After six years of trying, Las Vegas Sands, which had publicly expressed interest in building an iconic luxury resort somewhere in downtown Fort Lauderdale, last weekend called it quits. The company owned by billionaire Sheldon Adelson has kissed its lobbyists goodbye. It plans to talk to Georgia, instead.

“No matter who wanted it, they weren’t going to get destination gaming in Florida; it doesn’t matter who you are,” Sands vice president Andy Abboud told FloridaPolitics.com, which broke the news.

The other big casino company most often mentioned in these parts, the Genting Group, which had hoped to build a flashy casino complex at the site of the old Miami Herald building, threw up its hands two years ago when it leased its Omni Center property - a key parcel in the mega-proposal - for 10 years. “There are no plans for the next 10 years for any gaming in the Omni complex,” chamber President Barry Johnson told the South Florida Business Journal at the time.

Maybe the people of South Florida don’t want glitzy new convention-and-casino complexes in Broward and Miami-Dade, the two counties targeted for one each under recent legislative proposals.

But shouldn’t we have had the chance to decide for ourselves?

After all, gambling has been big business here since the 1930s. Our two counties boast four horse tracks, two dog tracks and two jai alai frontons, each with mini-casinos attached. Plus, we’ve got three Seminole casinos, a Miccosukee bingo and poker hall, and gambling cruises, in addition to the big daddy of them all, the Florida Lottery.

Three things stood in the way of letting local voters decide.

The first was the lack of leadership from Gov. Rick Scott, who went missing in action during this year’s gambling debate; and Senate President Andy Gardiner, who hates anything to do with gambling.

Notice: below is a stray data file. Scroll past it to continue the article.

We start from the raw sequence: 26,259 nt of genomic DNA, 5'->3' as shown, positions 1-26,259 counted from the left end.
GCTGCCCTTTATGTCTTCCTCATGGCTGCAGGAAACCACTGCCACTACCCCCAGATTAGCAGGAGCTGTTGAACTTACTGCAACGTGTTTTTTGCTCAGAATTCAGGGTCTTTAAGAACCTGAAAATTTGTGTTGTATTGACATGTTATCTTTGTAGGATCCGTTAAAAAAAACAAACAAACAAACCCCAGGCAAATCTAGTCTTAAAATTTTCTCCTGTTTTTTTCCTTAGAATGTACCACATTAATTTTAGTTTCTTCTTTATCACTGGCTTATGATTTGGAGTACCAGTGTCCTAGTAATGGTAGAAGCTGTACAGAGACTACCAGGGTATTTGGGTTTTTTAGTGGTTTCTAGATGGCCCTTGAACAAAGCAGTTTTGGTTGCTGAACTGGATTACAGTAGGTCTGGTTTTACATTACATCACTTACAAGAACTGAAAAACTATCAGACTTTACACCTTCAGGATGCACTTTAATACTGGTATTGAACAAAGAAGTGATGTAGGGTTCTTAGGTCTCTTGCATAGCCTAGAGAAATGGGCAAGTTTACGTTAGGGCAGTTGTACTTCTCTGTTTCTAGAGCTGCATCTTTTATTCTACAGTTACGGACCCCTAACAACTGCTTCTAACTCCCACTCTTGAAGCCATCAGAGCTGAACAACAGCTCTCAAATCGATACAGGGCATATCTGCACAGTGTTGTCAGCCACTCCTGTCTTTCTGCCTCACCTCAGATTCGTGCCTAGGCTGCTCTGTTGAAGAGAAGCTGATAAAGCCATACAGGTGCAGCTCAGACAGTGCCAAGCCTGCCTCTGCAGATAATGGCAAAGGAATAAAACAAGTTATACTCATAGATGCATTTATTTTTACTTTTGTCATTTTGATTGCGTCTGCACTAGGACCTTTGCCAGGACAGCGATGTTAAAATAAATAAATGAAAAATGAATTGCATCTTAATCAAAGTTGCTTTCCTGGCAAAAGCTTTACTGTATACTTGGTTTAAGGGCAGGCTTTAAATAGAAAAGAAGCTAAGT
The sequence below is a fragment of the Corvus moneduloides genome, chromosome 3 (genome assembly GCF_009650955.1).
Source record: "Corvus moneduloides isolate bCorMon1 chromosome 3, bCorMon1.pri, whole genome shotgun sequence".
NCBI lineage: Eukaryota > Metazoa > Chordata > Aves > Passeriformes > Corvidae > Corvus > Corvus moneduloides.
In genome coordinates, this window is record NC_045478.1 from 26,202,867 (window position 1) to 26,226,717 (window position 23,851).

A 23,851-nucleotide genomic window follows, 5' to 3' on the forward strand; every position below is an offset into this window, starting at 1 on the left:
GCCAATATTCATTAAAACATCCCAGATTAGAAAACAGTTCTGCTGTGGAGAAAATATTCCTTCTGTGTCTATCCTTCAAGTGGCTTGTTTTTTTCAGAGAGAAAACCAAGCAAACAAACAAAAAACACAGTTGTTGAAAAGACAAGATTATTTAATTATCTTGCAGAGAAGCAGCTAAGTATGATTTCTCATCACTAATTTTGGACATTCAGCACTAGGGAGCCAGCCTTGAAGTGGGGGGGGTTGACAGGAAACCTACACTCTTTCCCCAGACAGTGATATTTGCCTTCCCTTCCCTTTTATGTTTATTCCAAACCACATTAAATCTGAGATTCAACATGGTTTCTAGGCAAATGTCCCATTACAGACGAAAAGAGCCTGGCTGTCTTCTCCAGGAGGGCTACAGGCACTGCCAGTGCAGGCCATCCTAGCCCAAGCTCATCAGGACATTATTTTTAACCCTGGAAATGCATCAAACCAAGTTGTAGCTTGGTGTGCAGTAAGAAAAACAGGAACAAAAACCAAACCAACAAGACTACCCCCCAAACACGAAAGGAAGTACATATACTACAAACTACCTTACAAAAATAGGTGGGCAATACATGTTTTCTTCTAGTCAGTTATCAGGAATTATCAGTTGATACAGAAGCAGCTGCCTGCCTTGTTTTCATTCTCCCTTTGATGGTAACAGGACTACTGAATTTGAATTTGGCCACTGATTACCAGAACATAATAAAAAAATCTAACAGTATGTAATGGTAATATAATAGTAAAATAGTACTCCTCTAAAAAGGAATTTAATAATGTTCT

The second was Central Florida business interests that don’t want better convention options in South Florida, especially if they feature casino gambling.

The third was lawmakers from other parts of the state who oppose any expansion of gambling, no matter that today’s regulatory environment just gave rise to a new style of horse racing, first called barrel-racing, now called flag-drop. And if a much-anticipated court ruling goes a certain way, parimutuels outside South Florida soon could get slot-machine casinos, too.

Doing nothing is not helping Florida create a clear vision for - and address longstanding problems in - a gambling industry that is here to stay.

Had Sands won a bid to build a destination casino in Broward, legislation proposed by House leaders this year would have required it to spend $2 billion - that’s $2 billion with a “b” - on a complex that would have featured high-end retail, restaurants, hotel rooms and entertainment.

And to counter the issue of “gambling creep,” the legislation would have required Sands, or Genting, or Trump or whichever company won the license, to first buy out one or two parimutuel facilities, thereby shrinking the footprint of gambling.

Can you imagine the jobs, the buzz and the economic impact that an iconic destination resort might have created? Sands expected a Fort Lauderdale complex would draw new, high-end tourists from South and Central America.

Maybe we, the people, didn’t want to upgrade to a big new casino in our midst, though a Sands lobbyist said polling showed strong public support. Local leaders were interested in having the conversation, too.

But we, the people, deserved to have the debate and to decide this question for ourselves.

Instead, once again, our fortunes have been decided by the game of chance in Tallahassee.




Sept. 29

Herald-Tribune of Sarasota, Florida, on increased transparency on hospital costs in state:

There’s nothing wrong with Gov. Rick Scott’s call for more transparency on hospital costs. It’s the way he called for it - and his record on health care - that makes his motives suspect.